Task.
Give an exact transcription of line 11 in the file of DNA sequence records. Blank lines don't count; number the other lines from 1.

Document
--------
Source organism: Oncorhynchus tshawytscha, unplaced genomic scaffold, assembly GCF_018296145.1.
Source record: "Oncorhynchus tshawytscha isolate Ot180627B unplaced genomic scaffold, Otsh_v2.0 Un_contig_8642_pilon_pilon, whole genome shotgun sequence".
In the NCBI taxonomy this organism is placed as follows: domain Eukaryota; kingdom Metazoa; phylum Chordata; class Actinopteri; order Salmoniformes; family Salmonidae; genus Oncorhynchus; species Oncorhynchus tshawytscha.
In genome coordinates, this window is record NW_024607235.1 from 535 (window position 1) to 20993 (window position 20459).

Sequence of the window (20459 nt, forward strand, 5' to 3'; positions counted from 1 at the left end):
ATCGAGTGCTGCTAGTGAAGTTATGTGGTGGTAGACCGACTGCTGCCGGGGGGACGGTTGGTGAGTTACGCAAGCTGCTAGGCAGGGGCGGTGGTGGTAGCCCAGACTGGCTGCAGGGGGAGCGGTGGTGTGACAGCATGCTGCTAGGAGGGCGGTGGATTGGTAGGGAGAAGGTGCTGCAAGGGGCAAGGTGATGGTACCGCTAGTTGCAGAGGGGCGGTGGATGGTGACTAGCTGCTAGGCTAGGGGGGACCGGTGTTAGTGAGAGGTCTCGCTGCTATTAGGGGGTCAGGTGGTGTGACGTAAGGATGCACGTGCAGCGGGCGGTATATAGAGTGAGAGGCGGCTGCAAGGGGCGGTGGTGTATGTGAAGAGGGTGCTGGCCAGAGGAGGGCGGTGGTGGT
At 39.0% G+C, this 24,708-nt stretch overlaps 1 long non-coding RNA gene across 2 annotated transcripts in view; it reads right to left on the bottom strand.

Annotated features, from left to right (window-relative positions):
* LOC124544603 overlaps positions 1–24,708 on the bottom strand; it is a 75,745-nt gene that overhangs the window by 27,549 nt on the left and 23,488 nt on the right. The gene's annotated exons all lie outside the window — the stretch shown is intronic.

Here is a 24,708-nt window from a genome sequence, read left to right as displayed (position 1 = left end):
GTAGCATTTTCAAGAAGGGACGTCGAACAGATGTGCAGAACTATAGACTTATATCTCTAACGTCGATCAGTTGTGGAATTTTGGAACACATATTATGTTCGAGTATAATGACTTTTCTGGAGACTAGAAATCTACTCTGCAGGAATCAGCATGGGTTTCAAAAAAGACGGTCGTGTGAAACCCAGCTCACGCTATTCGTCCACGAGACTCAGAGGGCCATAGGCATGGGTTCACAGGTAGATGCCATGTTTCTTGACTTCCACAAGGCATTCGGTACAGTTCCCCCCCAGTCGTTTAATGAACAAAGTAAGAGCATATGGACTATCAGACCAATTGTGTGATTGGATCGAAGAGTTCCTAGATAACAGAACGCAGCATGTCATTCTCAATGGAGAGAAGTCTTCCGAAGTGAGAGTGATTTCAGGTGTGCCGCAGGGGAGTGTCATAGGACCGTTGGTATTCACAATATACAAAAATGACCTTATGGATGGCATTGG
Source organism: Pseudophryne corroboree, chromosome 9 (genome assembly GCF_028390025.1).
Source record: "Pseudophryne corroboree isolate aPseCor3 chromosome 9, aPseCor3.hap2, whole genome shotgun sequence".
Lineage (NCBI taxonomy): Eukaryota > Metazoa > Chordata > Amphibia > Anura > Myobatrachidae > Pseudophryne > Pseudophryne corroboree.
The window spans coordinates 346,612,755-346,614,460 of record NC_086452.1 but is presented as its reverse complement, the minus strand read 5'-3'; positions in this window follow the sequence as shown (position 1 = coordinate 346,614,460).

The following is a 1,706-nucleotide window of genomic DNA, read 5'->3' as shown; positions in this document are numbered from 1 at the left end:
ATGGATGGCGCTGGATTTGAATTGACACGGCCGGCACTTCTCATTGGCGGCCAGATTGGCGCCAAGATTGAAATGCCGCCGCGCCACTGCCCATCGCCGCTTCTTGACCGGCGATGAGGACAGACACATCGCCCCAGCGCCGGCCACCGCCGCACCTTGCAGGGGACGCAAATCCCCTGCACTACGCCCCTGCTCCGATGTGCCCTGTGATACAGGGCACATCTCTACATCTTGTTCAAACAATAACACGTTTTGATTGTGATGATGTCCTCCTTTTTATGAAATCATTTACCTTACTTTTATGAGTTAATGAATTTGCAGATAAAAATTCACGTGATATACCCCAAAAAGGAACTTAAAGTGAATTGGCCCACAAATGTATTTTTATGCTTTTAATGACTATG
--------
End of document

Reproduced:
GTAGCATTTTCAAGAAGGGACGTCGAACAGATGTGCAGAACTATAGACTTATATCTCTAACGTCGATCAGTTGTGGAATTTTGGAACACATATTATGTTCGAGTATAATGACTTTTCTGGAGACTAGAAATCTACTCTGCAGGAATCAGCATGGGTTTCAAAAAAGACGGTCGTGTGAAACCCAGCTCACGCTATTCGTCCACGAGACTCAGAGGGCCATAGGCATGGGTTCACAGGTAGATGCCATGTTTCTTGACTTCCACAAGGCATTCGGTACAGTTCCCCCCCAGTCGTTTAATGAACAAAGTAAGAGCATATGGACTATCAGACCAATTGTGTGATTGGATCGAAGAGTTCCTAGATAACAGAACGCAGCATGTCATTCTCAATGGAGAGAAGTCTTCCGAAGTGAGAGTGATTTCAGGTGTGCCGCAGGGGAGTGTCATAGGACCGTTGGTATTCACAATATACAAAAATGACCTTATGGATGGCATTGG